3. 3. A Refrigerator in reverse: OTEC generates electricity by using the temperaturedifference of 20°C (36°F) or more that exists between warm tropical waters at thesun-warmed surface, and colder waters drawn from depths of about 1000 m. Toconvert this thermal gradient into electrical energy, the warm water can be used toheat and vaporize a liquid (known as a working fluid). The working fluid developspressure as it is caused to evaporate. This expanding vapour runs through a turbinegenerator and is then condensed back into a liquid by cold water brought up fromthe depth, and the cycle is repeated. Since the temperature difference between thehot and cold streams is low, the efficiency of the Rankine Cycle used for OTECsystem will be low. For very small temperature drops of around 4° to 5°C acrossthe boiler and condenser, the Rankine Cycle efficiency for most of the workingfluids will range between 2 and 3 percent. The absorption of solar energy by thewater follows Lamberts law of absorption. It states that “each layer of equalthickness absorbs the same fraction of light that passes through it.”Thus, -dl/dx = kI or I = I0 e (-kx)Where I is the intensity of radiation at a distance x below the surface and I0 is theintensity of radiation at the surface, i.e. at x = 0, k is the absorption coefficientwhich is having unit of L (-1).The values of k depend on nature of the water. The Ocean Thermal Energy is harnessed by three methods:One is Open Cycle system, known as the Claude cycle, the other is Closed Cyclesystem, also known as Anderson cycle, and the third one comprises of the variousblendings of the two. All three types can be built on land, on offshore platformsfixed to the seafloor, on floating platforms anchored to the seafloor, or on shipsthat move from place to place. 3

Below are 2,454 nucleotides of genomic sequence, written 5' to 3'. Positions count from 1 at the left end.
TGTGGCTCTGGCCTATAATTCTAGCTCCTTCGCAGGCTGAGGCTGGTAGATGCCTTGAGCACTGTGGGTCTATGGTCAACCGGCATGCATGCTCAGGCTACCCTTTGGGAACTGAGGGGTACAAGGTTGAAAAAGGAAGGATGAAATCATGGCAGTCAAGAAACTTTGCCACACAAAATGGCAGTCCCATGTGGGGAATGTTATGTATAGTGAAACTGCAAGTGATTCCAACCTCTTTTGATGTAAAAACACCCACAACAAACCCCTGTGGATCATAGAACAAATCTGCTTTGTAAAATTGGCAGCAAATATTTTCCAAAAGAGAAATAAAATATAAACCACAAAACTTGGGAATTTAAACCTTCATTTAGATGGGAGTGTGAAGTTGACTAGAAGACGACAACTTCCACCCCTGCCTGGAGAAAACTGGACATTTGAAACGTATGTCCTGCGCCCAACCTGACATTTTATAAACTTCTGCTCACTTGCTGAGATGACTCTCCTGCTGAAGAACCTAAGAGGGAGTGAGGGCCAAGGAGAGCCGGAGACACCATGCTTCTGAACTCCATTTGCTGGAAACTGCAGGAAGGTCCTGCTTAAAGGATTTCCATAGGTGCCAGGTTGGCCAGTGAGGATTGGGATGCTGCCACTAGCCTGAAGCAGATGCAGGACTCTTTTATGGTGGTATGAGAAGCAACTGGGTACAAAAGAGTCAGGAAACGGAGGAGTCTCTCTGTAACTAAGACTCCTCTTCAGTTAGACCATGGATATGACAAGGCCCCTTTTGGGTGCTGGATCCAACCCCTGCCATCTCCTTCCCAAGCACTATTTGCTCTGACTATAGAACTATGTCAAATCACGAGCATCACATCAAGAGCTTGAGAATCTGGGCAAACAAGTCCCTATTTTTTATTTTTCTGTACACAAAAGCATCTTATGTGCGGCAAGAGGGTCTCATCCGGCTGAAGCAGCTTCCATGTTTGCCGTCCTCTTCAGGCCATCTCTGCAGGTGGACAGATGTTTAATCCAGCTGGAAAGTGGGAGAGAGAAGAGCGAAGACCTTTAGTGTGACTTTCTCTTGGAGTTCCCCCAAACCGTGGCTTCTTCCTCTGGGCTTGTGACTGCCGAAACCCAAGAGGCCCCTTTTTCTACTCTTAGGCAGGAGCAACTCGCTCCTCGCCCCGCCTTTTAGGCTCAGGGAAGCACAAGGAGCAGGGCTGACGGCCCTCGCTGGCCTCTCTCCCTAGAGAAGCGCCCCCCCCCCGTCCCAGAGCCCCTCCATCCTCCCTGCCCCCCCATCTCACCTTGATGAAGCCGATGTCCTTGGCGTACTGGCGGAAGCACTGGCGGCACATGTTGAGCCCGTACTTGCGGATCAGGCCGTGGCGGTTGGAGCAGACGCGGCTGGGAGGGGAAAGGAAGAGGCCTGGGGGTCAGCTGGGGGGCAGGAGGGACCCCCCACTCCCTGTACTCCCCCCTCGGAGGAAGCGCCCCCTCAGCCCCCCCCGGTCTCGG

4. 4. 3. CLOSED-CYCLE OTEC SYSTEM Figure 2: Closed-Cycle OTEC System In the closed-cycle system, warm seawater vaporizes a working fluid, such asammonia, flowing through a heat exchanger (evaporator). Fluids having lowboiling point temperatures like ammonia, propane; R22, etc are used as workingfluids. Warm surface seawater is passed through an evaporator with the help of apump. In the evaporator, the working fluid in the form of a high pressure liquidabsorbs heat and gets converted into Vapour. This vapour expands at moderate pressures and runs a turbine coupled to agenerator that produces electricity. The vapour is then condensed in another heatexchanger (condenser) using Cold seawater pumped from the ocean’s depththrough a cold- water pipe. The condensed working fluid is pumped back to theevaporator to repeat the cycle. The working fluid remains in a closed system andcirculates continuously. Anderson (1969) postulated this cycle design; hence thiscycle is also referred as Anderson Cycle. Since ammonia vaporizes and condensesnear atmospheric pressure at the available seawater temperatures, it provides asufficient pressure drop across the turbine so that it can achieve relatively highefficiency at modest size compared to the open-cycle system. Since this technologyis essentially similar to standard refrigeration systems, there is sufficientexperience with the components to allow straightforward scale-up to commercialsizes. 4